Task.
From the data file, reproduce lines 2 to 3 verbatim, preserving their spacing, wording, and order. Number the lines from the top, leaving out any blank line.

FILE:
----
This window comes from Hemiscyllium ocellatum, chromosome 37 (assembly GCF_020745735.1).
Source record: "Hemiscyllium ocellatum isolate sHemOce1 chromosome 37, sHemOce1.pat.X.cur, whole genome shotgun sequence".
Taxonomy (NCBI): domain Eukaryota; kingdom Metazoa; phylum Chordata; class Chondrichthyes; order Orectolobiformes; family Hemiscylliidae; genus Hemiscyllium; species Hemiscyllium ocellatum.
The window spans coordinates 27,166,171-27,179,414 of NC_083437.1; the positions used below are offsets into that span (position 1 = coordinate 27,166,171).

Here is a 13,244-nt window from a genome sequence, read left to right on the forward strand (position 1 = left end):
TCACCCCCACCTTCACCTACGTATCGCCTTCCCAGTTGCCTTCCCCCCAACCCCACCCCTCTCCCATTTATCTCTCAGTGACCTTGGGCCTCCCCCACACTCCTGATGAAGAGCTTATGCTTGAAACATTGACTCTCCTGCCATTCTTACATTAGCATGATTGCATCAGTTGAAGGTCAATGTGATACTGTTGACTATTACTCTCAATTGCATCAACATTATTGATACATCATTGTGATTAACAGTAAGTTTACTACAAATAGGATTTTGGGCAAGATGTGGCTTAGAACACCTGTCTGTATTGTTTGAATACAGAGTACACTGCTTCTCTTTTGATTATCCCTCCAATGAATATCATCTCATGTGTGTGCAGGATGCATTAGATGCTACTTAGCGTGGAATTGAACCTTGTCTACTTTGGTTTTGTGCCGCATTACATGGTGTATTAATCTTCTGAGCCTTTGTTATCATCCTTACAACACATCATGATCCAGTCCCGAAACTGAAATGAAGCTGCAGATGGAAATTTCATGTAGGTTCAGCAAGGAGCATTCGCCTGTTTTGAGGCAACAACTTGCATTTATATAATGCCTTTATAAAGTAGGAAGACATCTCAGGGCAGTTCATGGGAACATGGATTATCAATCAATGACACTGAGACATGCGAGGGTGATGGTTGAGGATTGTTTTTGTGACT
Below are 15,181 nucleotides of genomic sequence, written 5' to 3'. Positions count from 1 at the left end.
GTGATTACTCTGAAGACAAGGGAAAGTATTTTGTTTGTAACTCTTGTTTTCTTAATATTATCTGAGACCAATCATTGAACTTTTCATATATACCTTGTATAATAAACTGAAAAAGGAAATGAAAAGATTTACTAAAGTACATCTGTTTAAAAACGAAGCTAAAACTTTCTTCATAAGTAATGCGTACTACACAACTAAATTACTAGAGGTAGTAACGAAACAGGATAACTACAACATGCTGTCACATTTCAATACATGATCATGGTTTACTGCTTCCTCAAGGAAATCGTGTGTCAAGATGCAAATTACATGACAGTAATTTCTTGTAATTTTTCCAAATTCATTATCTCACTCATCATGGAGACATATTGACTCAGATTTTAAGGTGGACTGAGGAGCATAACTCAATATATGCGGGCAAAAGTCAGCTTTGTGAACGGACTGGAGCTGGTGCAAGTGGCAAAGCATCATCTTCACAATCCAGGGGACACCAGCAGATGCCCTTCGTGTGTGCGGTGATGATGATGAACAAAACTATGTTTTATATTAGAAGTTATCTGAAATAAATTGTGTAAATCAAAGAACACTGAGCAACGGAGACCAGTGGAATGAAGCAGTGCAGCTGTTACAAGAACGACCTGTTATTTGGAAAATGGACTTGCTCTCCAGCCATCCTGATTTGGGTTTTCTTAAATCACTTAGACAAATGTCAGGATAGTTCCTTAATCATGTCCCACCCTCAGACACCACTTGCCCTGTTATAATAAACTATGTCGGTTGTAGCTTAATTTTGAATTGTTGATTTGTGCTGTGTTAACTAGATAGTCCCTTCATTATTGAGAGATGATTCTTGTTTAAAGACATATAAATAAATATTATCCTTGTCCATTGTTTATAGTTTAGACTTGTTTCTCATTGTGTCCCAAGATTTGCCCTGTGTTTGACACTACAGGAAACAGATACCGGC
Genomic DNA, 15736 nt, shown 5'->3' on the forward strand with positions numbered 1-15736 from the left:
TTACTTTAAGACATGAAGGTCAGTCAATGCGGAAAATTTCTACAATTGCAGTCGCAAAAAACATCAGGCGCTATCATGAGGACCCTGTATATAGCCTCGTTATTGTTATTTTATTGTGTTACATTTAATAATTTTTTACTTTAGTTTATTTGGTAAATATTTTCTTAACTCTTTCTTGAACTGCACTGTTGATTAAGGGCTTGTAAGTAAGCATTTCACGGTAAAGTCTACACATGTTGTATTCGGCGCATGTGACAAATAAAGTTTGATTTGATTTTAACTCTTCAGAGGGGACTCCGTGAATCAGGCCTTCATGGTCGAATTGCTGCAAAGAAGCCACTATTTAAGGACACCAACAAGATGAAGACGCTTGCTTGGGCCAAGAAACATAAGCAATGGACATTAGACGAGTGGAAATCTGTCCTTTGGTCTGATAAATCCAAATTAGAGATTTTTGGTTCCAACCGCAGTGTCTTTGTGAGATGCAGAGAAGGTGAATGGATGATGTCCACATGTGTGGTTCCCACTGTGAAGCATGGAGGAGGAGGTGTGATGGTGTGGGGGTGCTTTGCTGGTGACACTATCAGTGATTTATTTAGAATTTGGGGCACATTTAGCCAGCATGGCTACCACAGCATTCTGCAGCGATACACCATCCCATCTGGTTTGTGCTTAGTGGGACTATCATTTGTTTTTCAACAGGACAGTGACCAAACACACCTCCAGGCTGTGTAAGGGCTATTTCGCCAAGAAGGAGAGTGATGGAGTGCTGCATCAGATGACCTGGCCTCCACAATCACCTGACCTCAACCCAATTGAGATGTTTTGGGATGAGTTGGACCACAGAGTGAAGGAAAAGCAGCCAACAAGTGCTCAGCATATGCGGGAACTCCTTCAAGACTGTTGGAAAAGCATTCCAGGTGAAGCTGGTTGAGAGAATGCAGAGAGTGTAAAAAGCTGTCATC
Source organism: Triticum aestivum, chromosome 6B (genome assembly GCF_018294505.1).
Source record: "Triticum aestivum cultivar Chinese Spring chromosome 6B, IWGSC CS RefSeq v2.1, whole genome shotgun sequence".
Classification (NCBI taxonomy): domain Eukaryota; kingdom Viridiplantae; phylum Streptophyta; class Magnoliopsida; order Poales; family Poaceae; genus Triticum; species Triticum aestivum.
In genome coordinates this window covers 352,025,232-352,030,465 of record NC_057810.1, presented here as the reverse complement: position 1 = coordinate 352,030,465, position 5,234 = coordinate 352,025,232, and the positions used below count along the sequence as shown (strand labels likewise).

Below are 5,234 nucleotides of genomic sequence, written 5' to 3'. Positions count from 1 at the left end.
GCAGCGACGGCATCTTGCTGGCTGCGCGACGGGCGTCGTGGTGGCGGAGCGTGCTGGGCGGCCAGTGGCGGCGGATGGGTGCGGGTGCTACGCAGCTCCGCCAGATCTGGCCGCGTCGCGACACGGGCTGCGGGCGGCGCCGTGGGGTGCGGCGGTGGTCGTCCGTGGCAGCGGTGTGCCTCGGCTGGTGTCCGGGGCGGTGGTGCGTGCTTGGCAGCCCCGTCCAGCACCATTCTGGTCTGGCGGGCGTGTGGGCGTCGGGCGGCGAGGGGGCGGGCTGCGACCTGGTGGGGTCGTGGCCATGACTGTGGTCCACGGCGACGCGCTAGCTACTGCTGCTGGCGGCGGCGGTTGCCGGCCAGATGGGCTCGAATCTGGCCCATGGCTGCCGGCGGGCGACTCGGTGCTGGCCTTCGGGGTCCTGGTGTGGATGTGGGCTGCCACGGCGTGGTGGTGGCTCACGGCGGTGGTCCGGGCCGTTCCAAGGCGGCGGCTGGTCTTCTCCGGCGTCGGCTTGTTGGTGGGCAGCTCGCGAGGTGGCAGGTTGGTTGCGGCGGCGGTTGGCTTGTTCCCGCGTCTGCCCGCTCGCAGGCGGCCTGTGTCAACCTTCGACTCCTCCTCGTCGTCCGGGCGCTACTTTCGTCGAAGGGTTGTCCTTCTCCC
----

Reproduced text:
Source record: "Hemiscyllium ocellatum isolate sHemOce1 chromosome 37, sHemOce1.pat.X.cur, whole genome shotgun sequence".
Taxonomy (NCBI): domain Eukaryota; kingdom Metazoa; phylum Chordata; class Chondrichthyes; order Orectolobiformes; family Hemiscylliidae; genus Hemiscyllium; species Hemiscyllium ocellatum.